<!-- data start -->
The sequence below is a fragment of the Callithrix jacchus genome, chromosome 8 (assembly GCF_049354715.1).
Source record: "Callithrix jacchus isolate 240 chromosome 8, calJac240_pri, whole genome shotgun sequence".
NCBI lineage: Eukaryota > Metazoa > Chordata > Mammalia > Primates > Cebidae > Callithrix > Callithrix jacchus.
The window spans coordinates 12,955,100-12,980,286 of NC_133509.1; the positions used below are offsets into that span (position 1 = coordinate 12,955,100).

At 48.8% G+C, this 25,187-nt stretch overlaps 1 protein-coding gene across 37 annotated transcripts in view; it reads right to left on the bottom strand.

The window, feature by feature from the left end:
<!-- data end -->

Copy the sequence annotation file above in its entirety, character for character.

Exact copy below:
The sequence below is a fragment of the Callithrix jacchus genome, chromosome 8 (assembly GCF_049354715.1).
Source record: "Callithrix jacchus isolate 240 chromosome 8, calJac240_pri, whole genome shotgun sequence".
NCBI lineage: Eukaryota > Metazoa > Chordata > Mammalia > Primates > Cebidae > Callithrix > Callithrix jacchus.
The window spans coordinates 12,955,100-12,980,286 of NC_133509.1; the positions used below are offsets into that span (position 1 = coordinate 12,955,100).

At 48.8% G+C, this 25,187-nt stretch overlaps 1 protein-coding gene across 37 annotated transcripts in view; it reads right to left on the bottom strand.

The window, feature by feature from the left end: